Proceedings of The Physiological Society
University of Oxford (2011) Proc Physiol Soc 23, PC325
Three nights of sleep restriction impairs forearm skin microvascular reactivity in young healthy males
J. Moore1, N. Carey1, A. Harper-Smith1, N. Walsh1
1. Prifysgol Bangor Univeristy, Bangor, United Kingdom.
Studies indicate a link between sleep duration and increased risk for cardiovascular diseases (CVD) (Cappuccio et al., 2011). Endothelial dysfunction, possibly caused by impaired nitric oxide (NO) availability, has been suggested as a potential mechanism linking habitual short sleep duration to CVD (Sauvet et al., 2010). Laser Doppler flowmetry (LDF) to assess the skin blood flow (SkBF) response to thermal provocation provides a simple non-invasive method for evaluating endothelial function in humans (Minson, 2010). Using this approach, we examined the impact of acute sleep restriction (SR) on skin microvascular function. It was hypothesised that skin microvascular capacity would be reduced after SR in comparison to normal sleeping. With local ethical approval and written informed consent, 12 young male subjects (mean ± SEM) (20.5 ± 1.5 years) completed two randomized tests: one following three nights with normal sleep consisting of eight hours sleep per night (1436 ± 2 min; CON); the other test followed three nights of SR comprising two, one hour bouts of sleep per night (349 ± 3.0 min). All subjects were healthy, lean, normotensive, and not taking any cardiovascular medication. Energy and fluid provision, and activities of daily living were consistent between tests. On the morning after the third night, following a period of acclimation, cutaneous thermal hyperaemia was assessed on the forearm using an integrating-probe LDF (Periflux 5000). Arterial blood pressures (contralateral arm) and heart rate were monitored at regular intervals throughout the protocol using an oscillometric blood pressure and pulse monitor (Model HEM704C, Omron) Recordings of the laser Doppler signal were made using Perisoft for Windows 9.0 software. Basal SkBF data was recorded for 10 minutes at a standardized skin temeparture of 33°C prior to rapid local heating (1°C min-1) to 42°C, which was maintained for 40 minutes. Location of the LDF probe was the same for both tests. Measurements of SkBF (arbitary perfusion units; APU) were divided by mean arterial pressure (MAP) to give cutaneous vascular conductance (CVC) in APU mmHg-1. Peak plateau (PP) in the SkBF response, which is predominantly dependent on NO, was normalized to baseline (BL) (%CVCBL [((CVC minus CVCBL/CVCBL) x 100]. Following SR; PP was lower at 1182 ± 115 %CVCBL versus CON; 1579 ± 180 %CVCBL (n = 12, P < 0.05, paired t-test). MAPBL was not significantly different; 86 ± 2 versus 86 ± 1 mmHg. This data suggest that in healthy young males acute SR is linked to impaired NO-mediated vasodilator function. Endothelial dysfunction may, in part, explain high CVD morbidity in persons whose sleep is frequently disturbed and insufficient.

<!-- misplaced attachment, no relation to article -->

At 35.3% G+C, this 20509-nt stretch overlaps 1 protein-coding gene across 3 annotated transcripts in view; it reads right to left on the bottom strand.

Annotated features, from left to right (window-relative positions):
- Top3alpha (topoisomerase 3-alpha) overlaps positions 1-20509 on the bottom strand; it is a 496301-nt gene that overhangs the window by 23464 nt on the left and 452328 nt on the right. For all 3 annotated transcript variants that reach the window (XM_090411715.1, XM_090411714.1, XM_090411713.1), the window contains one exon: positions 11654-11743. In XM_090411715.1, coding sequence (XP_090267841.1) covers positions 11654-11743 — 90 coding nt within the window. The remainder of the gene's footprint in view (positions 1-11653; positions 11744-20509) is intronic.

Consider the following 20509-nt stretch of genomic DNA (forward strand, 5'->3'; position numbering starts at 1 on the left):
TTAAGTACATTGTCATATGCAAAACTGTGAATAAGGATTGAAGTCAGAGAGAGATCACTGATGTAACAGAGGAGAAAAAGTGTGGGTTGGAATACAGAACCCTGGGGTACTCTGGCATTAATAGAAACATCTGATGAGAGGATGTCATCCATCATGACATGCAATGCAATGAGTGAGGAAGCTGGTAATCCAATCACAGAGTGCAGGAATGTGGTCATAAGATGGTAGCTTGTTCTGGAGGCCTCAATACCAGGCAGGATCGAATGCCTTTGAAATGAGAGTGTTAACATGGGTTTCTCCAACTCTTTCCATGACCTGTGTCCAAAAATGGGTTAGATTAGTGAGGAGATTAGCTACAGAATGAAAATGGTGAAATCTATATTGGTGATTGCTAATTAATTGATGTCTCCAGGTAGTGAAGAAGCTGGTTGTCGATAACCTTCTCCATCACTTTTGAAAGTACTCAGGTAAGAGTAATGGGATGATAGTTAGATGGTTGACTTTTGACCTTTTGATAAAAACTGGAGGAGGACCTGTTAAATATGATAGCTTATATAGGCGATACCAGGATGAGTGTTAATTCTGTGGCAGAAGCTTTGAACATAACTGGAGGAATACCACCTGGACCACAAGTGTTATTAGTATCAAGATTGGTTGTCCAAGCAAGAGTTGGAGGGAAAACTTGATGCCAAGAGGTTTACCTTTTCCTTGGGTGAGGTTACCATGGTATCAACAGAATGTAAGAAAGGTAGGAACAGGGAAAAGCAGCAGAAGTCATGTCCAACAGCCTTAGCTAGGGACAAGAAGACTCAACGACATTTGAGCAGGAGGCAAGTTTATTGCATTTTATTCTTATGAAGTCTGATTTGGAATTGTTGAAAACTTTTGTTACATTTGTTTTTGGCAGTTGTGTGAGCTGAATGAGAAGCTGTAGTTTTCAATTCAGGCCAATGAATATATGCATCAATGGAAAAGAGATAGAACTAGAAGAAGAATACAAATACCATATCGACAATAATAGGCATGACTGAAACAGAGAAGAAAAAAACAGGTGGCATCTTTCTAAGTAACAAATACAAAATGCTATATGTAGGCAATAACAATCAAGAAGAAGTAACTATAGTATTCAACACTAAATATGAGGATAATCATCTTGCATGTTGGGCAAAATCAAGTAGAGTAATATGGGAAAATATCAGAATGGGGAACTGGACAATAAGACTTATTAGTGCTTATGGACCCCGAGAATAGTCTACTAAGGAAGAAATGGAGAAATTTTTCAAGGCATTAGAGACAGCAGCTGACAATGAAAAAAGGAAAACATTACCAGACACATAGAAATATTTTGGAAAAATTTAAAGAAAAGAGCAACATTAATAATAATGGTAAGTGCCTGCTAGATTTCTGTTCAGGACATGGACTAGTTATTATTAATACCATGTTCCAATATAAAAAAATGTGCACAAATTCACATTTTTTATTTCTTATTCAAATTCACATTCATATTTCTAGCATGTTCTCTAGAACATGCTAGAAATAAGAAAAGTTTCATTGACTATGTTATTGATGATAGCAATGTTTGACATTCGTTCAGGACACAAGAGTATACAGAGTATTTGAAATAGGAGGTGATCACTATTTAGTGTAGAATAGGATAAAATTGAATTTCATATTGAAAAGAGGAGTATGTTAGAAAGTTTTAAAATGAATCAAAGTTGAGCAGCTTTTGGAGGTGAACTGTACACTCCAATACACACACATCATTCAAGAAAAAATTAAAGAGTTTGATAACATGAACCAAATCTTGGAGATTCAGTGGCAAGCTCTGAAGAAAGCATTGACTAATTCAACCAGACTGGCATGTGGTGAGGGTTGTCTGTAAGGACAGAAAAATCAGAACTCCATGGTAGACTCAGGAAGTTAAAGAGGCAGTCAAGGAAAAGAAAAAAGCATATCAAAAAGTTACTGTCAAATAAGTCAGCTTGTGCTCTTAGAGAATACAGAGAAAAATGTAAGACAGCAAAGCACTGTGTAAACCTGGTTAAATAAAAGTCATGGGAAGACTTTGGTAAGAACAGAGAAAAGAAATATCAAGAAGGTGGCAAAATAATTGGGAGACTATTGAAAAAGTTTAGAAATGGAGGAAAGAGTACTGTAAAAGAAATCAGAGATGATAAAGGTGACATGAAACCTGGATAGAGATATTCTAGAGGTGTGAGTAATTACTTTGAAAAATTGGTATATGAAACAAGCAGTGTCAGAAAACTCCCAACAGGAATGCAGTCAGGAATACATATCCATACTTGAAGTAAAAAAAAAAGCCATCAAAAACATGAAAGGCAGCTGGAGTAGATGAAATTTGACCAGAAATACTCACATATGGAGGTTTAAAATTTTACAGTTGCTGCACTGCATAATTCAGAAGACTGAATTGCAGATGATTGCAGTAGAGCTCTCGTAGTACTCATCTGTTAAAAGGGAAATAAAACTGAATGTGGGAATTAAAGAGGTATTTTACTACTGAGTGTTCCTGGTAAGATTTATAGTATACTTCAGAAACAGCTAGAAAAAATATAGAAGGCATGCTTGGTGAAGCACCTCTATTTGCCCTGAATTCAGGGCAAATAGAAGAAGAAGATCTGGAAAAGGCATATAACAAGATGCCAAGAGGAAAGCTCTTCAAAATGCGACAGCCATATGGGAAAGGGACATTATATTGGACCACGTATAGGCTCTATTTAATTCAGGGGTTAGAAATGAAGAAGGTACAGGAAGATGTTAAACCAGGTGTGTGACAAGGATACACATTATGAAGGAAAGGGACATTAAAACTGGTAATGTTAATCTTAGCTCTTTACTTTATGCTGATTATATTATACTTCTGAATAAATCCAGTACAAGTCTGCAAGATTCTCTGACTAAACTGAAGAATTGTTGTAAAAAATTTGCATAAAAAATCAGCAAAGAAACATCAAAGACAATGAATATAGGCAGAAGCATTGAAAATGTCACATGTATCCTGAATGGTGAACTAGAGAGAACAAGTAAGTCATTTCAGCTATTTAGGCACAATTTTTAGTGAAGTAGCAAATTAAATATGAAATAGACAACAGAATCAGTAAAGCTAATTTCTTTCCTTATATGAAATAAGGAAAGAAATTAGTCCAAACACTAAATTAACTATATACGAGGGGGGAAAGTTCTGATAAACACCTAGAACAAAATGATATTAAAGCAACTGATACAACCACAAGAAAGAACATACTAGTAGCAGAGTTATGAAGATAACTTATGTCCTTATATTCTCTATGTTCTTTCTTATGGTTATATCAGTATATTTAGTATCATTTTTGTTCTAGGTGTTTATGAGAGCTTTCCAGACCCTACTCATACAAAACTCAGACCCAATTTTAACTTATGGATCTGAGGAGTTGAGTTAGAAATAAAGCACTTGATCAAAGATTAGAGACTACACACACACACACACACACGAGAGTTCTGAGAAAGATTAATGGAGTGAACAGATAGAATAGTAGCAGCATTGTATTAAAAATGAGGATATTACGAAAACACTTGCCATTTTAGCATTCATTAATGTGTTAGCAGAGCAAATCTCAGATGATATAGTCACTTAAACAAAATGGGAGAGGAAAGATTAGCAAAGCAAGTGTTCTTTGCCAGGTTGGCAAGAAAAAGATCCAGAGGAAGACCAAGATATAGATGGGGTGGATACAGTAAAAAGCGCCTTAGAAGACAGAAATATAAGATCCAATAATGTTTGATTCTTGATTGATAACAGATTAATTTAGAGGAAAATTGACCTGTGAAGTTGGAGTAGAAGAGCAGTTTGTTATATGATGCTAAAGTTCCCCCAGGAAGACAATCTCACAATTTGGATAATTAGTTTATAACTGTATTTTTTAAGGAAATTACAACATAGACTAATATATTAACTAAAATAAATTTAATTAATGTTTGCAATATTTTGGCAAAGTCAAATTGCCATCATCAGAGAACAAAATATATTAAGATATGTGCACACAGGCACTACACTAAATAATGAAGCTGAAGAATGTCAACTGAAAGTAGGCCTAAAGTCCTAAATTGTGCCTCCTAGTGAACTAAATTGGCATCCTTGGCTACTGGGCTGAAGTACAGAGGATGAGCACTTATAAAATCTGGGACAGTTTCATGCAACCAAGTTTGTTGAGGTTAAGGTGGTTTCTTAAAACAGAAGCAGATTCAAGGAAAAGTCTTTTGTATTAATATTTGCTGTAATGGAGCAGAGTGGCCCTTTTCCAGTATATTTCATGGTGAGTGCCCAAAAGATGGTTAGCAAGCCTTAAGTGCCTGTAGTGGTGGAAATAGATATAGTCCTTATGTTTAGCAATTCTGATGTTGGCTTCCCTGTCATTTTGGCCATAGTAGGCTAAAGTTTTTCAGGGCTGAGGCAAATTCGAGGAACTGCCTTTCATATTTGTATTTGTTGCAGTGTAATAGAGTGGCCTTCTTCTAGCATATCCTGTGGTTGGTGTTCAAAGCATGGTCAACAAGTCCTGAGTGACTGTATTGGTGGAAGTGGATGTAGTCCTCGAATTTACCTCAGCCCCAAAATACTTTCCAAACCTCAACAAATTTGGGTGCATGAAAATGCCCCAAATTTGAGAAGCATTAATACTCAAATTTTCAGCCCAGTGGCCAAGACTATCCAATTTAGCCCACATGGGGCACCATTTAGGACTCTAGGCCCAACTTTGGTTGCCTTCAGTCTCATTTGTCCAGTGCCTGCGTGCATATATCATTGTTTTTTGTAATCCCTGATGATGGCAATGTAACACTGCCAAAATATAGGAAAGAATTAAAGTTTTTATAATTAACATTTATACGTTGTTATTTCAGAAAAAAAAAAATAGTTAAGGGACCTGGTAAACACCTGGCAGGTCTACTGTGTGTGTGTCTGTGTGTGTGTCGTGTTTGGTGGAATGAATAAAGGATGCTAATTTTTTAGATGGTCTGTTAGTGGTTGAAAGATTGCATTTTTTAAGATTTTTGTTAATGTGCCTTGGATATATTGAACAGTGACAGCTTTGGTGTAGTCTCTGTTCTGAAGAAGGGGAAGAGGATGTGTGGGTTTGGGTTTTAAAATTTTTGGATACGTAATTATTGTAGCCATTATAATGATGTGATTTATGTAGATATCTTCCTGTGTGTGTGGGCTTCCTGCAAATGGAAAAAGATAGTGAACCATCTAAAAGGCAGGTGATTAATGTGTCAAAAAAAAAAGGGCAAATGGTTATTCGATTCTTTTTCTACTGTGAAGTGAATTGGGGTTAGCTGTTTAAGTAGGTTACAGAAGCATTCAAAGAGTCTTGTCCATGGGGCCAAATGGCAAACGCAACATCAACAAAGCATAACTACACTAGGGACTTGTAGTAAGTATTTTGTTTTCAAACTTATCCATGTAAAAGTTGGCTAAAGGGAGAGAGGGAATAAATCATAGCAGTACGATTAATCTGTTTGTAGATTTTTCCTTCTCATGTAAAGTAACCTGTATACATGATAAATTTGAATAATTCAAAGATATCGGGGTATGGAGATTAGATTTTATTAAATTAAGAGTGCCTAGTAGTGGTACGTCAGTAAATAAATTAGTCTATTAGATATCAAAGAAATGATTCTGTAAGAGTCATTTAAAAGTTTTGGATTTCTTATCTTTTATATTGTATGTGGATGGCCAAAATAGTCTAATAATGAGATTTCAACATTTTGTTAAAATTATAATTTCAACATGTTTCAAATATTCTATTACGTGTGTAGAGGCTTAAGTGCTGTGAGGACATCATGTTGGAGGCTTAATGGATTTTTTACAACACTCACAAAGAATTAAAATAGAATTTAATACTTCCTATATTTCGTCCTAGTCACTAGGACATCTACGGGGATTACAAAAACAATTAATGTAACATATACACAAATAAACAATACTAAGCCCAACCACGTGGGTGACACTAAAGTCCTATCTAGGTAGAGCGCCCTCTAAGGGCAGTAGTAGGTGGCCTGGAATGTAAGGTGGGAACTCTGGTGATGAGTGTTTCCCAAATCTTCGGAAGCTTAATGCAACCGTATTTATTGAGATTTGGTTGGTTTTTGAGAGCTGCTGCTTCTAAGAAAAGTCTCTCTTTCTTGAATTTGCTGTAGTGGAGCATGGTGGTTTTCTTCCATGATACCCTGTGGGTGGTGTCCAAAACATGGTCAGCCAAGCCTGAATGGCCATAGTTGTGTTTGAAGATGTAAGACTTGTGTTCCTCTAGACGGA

Where applicable, experiments conform with Society ethical requirements